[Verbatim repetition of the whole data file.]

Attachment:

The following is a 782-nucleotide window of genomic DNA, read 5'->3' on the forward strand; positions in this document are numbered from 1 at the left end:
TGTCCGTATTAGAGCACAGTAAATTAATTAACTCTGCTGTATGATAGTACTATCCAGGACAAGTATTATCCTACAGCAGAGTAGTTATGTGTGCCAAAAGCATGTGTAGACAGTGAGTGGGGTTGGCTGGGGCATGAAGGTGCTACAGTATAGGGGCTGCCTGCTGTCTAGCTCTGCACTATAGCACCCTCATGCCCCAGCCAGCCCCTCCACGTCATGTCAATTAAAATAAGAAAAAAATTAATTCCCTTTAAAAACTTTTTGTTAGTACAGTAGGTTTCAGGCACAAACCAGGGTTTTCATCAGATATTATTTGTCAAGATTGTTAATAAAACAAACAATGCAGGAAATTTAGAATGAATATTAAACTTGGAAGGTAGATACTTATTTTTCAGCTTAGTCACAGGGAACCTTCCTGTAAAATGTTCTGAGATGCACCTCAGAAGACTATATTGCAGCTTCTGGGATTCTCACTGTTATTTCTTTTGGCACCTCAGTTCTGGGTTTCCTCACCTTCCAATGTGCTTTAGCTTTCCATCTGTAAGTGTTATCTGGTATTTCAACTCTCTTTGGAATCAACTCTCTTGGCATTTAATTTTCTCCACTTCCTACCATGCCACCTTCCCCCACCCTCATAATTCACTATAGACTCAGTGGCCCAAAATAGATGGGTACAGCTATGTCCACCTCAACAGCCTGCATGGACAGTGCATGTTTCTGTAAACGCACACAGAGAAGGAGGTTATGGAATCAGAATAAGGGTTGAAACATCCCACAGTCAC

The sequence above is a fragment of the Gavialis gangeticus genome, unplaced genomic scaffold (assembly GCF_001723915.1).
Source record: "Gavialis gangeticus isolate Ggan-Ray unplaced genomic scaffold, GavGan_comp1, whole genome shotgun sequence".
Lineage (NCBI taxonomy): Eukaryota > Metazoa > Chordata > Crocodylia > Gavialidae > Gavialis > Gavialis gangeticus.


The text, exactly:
The following is a 782-nucleotide window of genomic DNA, read 5'->3' on the forward strand; positions in this document are numbered from 1 at the left end:
TGTCCGTATTAGAGCACAGTAAATTAATTAACTCTGCTGTATGATAGTACTATCCAGGACAAGTATTATCCTACAGCAGAGTAGTTATGTGTGCCAAAAGCATGTGTAGACAGTGAGTGGGGTTGGCTGGGGCATGAAGGTGCTACAGTATAGGGGCTGCCTGCTGTCTAGCTCTGCACTATAGCACCCTCATGCCCCAGCCAGCCCCTCCACGTCATGTCAATTAAAATAAGAAAAAAATTAATTCCCTTTAAAAACTTTTTGTTAGTACAGTAGGTTTCAGGCACAAACCAGGGTTTTCATCAGATATTATTTGTCAAGATTGTTAATAAAACAAACAATGCAGGAAATTTAGAATGAATATTAAACTTGGAAGGTAGATACTTATTTTTCAGCTTAGTCACAGGGAACCTTCCTGTAAAATGTTCTGAGATGCACCTCAGAAGACTATATTGCAGCTTCTGGGATTCTCACTGTTATTTCTTTTGGCACCTCAGTTCTGGGTTTCCTCACCTTCCAATGTGCTTTAGCTTTCCATCTGTAAGTGTTATCTGGTATTTCAACTCTCTTTGGAATCAACTCTCTTGGCATTTAATTTTCTCCACTTCCTACCATGCCACCTTCCCCCACCCTCATAATTCACTATAGACTCAGTGGCCCAAAATAGATGGGTACAGCTATGTCCACCTCAACAGCCTGCATGGACAGTGCATGTTTCTGTAAACGCACACAGAGAAGGAGGTTATGGAATCAGAATAAGGGTTGAAACATCCCACAGTCAC

The sequence above is a fragment of the Gavialis gangeticus genome, unplaced genomic scaffold (assembly GCF_001723915.1).
Source record: "Gavialis gangeticus isolate Ggan-Ray unplaced genomic scaffold, GavGan_comp1, whole genome shotgun sequence".
Lineage (NCBI taxonomy): Eukaryota > Metazoa > Chordata > Crocodylia > Gavialidae > Gavialis > Gavialis gangeticus.